Alabama Gazette - The people's voice of reason

By Bill Rice 

I still think Bryant edges Saban on "Greatest Coach Ever" debate


Regarding the on-going debate about who is the greatest coach of all time – Coach Paul "Bear" Bryant or Coach Nick Saban, I think one important point is perhaps being overlooked. With due respect to Coaches Frank Thomas and Wallace Wade, Coach Bryant built the tradition and the Alabama "brand" that has benefitted every coach who followed him, including Coach Saban.

If we are debating team accomplishments and records, a strong case can be made that Coach Saban's results have surpassed Bryant's. This qualifies as a truly amazing feat. However, if one is attempting to identify who is/was the superior "coach," I still give the edge to Bryant.

Building, enhancing – and then sustaining – the tradition now associated with Crimson Tide football was vital to what Alabama would become in the minds of college football fans, and was incredibly hard to achieve.

Simply put, absent this tradition I doubt Coach Saban's would have been able to accomplish what he has in Tuscaloosa. Indeed, Alabama's august tradition is one of the main reasons Coach Saban came to Alabama in the first place. He knew tradition still counted and, because of its existence, that he would be able to win BIG in Tuscaloosa.

Saban is obviously a great coach, but it should be acknow-ledged that his "greatness" has been elevated to an entirely different level while at Alabama. Saban's records at Michigan State, the Miami Dolphins and even at LSU do not really hint at "all-time great."

Coaches do better at Bama ...

History shows that simply coaching at Alabama elevates a coach's resume and any coach's likelihood of experiencing significant success. The record books are clear. Every coach since Bryant experienced his best seasons while at Alabama and, once they left Alabama, carded mediocre or worse records.

Mike DuBose won an SEC championship at Alabama (before later going winless at Northview High School). Mike Shula won 10 games with his next-to-last Tide team, which was undefeated and ranked No. 2 in the country before an overtime loss to LSU.

Bill Curry's last Bama team shared an SEC title. (It is educational to compare Curry's subsequent record at Kentucky to Bryant's records at the same school). Ray Perkins had losing records at the New York Giants and Tampa Bay Buccaneers, but had Alabama as a Top-10, competitive team before he departed. Dennis Franchione won 10 games his last year at UA, left for Texas A&M and flopped.

Gene Stallings, who had losing records at Texas A&M and the Phoenix Cardinals, won a national title at Alabama and led one of the best 5-year-runs in program history.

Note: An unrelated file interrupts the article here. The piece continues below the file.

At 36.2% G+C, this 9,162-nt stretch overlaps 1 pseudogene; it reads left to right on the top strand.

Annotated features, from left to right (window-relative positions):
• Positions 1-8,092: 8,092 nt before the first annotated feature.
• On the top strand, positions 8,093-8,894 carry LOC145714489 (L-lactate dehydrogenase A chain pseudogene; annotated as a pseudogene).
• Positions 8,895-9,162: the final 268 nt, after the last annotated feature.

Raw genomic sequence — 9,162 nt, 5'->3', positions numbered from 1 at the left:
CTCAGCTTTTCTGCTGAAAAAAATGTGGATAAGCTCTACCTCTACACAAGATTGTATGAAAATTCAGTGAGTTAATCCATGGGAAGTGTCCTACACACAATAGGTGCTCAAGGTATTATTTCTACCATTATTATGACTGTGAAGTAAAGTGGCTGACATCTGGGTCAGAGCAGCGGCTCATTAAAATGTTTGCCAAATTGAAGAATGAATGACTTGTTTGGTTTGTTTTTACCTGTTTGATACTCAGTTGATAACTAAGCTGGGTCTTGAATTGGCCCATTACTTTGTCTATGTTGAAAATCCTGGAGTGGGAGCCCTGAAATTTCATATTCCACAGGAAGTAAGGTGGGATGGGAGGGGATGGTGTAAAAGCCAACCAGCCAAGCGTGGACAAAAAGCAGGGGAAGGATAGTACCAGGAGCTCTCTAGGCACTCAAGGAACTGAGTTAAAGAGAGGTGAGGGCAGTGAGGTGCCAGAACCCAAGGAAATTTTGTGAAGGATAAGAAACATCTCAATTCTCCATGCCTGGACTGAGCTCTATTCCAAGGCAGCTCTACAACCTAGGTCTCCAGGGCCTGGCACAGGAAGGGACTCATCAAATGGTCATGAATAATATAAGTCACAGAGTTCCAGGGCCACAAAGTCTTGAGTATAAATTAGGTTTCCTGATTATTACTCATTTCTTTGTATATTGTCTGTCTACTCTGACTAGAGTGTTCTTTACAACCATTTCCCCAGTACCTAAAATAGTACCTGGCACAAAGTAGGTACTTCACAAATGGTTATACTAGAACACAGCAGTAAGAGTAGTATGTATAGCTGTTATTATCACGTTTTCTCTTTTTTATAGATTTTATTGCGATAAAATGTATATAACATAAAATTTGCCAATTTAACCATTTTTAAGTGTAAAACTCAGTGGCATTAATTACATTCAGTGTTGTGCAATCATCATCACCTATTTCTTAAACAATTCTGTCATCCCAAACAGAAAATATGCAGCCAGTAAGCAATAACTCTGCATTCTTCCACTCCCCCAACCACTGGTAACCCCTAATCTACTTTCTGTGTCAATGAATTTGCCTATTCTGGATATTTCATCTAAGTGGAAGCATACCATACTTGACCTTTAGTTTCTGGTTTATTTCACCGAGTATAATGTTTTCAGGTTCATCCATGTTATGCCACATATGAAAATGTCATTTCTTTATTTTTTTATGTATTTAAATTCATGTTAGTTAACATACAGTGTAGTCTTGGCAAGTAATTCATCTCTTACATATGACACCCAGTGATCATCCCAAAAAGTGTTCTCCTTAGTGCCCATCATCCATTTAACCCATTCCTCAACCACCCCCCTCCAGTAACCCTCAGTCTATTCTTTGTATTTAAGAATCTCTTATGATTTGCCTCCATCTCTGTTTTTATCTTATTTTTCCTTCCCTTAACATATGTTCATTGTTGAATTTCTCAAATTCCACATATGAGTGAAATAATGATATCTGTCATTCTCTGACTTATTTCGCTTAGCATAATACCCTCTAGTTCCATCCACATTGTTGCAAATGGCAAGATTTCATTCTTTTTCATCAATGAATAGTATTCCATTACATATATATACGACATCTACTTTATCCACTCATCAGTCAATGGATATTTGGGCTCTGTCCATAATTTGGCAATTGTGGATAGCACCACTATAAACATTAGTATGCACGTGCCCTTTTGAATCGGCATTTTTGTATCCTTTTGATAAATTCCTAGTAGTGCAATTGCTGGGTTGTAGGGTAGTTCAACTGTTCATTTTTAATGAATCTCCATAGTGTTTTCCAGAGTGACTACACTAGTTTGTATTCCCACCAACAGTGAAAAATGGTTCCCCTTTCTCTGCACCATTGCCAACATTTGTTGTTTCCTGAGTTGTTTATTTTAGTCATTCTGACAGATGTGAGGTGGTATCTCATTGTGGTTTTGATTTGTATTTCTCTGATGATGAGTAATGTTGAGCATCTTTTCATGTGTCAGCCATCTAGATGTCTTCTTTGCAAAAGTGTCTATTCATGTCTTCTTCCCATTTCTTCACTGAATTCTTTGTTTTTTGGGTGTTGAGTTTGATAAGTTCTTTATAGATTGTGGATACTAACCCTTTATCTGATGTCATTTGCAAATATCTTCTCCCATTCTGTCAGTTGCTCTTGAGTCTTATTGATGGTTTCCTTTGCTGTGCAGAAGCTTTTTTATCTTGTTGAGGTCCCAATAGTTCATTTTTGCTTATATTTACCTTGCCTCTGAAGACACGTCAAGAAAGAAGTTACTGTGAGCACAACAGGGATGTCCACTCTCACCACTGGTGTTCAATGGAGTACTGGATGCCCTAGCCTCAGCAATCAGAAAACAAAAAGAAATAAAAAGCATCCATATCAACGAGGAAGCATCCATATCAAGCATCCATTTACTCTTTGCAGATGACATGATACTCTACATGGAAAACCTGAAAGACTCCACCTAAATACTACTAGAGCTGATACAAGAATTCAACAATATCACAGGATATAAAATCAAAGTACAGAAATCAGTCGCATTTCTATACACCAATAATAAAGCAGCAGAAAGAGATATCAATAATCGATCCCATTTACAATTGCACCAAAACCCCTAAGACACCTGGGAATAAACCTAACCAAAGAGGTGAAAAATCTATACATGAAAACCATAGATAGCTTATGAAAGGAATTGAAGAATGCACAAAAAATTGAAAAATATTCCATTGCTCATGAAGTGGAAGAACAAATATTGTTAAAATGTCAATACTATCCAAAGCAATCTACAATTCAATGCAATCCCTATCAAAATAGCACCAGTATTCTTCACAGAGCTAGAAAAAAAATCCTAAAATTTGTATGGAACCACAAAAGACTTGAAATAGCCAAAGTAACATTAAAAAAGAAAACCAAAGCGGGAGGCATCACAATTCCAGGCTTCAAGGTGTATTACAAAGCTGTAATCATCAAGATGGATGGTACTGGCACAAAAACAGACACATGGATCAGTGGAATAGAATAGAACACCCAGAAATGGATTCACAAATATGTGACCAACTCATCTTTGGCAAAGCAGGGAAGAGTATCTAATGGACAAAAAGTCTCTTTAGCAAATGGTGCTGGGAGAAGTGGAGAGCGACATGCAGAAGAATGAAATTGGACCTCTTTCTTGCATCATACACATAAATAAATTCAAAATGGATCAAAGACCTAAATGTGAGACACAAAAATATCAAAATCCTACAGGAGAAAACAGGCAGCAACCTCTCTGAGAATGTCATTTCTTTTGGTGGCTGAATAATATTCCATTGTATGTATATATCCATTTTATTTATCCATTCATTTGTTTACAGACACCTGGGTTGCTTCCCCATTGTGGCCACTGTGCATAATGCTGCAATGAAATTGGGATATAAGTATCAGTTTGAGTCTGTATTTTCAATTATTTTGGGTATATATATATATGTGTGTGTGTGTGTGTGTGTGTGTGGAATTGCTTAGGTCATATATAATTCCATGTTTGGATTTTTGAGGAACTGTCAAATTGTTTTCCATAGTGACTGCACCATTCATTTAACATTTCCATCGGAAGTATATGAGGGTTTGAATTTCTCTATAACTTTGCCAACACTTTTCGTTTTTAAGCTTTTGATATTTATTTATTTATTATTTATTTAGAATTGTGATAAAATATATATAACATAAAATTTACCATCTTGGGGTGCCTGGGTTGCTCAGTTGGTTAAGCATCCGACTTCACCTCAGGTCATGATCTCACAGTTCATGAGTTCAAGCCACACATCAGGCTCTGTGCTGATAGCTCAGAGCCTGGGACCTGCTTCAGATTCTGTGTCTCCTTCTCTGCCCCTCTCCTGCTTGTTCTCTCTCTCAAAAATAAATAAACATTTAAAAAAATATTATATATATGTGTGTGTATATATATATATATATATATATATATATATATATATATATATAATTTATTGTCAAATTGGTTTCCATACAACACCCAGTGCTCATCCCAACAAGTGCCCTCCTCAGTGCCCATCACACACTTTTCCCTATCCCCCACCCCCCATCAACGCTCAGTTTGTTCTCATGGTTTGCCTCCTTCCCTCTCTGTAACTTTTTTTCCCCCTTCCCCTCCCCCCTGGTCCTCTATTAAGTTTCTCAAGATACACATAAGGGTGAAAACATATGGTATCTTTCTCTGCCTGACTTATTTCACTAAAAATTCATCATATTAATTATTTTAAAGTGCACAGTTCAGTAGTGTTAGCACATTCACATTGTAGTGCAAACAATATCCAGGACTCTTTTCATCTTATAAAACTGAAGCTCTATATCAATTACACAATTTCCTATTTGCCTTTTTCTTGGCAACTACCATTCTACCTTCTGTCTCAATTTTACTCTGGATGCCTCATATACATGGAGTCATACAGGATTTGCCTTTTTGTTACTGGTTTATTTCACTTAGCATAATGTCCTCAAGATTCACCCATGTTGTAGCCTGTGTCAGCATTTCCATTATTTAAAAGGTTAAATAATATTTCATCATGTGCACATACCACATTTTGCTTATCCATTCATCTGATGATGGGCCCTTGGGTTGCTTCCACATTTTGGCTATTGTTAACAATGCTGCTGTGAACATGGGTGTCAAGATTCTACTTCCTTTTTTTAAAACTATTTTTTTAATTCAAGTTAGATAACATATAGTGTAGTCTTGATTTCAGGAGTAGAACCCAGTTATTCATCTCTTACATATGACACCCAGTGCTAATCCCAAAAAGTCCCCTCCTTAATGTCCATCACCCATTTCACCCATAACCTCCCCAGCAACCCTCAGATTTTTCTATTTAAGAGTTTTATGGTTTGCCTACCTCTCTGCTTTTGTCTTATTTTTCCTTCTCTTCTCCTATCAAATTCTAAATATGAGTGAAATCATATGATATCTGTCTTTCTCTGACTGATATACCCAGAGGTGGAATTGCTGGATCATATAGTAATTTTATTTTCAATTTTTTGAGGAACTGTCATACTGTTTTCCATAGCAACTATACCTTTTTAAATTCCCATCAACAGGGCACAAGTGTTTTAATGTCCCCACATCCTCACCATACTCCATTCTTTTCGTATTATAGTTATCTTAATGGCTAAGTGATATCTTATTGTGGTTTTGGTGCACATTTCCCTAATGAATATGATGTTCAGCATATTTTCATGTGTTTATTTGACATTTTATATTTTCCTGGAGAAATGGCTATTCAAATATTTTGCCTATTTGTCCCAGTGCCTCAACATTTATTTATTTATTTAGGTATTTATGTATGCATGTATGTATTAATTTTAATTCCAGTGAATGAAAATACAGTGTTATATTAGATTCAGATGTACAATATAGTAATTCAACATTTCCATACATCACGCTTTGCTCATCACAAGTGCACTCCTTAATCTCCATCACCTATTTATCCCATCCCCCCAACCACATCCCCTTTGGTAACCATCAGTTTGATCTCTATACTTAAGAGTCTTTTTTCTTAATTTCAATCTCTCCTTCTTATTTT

Something different (fan passion, high expectations, extreme 365-day interest, etc.) is in the air in Tuscaloosa that makes nondescript coaches winners (if only temporarily). It also makes very good coaches like Saban candidates for icon status.

It can be argued that the legacy of Coach Bryant – 25 years after his death – helped ensure Nick Saban would and could become a legend.

Finally, we need to look at what Bryant did as a "coach" at his other stops (and compare this to what Saban did as a coach at his other stops).

Bryant's record at Kentucky – THE basketball school in the country – is amazing. No coach prior or since has come close to accomplishing what Bryant did while leading the Wildcats football program. In four years Coach Bryant built Texas A&M into SWC champs and a national title contender. If he had stayed at Texas A&M, the Aggies almost certainly would have become the dynasty Alabama became.

I have no doubt that if a 55-year-old Bryant came to an Alabama boasting the same tradition Bryant largely created, his teams would have won at the same clip Saban's have. However, I am not so sure that if you flipped the scenario - if a 55-year-old Saban had taken over Alabama's program in 1958 (after the Tide had won a mere four games the prior three years) - that Alabama, in two seasons would be a bowl team; in three a Top 10 team, and in four seasons national champions.

Bum Phillips probably said it best about Bryant – "He could take his'n and beat yours'n. And take yours'n and beat his'n."

Nick Saban is clearly the best of his era, just as Paul Bryant was clearly the best of his era. But I think Bryant – at four school over 35 years – was the best "coach" ever. It was Bryant who bequest an unmatched tradition to every coach who followed him. The value of this gift should never be discounted. Coach Saban took advantage of this gift – of this foundation, brand and fan passion- better than any other UA coach has.

Another way to say all of the above: If Coach Saban had coached the past nine years at any other program – I doubt he would have won four national titles and seriously competed for three more.

Or ask yourself this question: If Coach Bryant had never coached at Alabama, would Nick Saban have been able to accomplish all he has in Tuscaloosa? I don't think so.

It's the combination of Nick Saban's "Process" and the tradition Bryant built that made Alabama a dynasty again. But the latter is just as important as the former. In attempting to identify the best coach of all time, I vote for the man whose heavy lifting built the tradition ... and then passed it on to his heirs. Because of Bryant's efforts from 1958-1982 winning big at Alabama has been a tad easier in 2007-2015.

- Editor's note: Bill Rice, Jr. is the former managing editor of The Montgomery Independent, and editor of the Alabama Gazette's annual "Reflections" historical publication.


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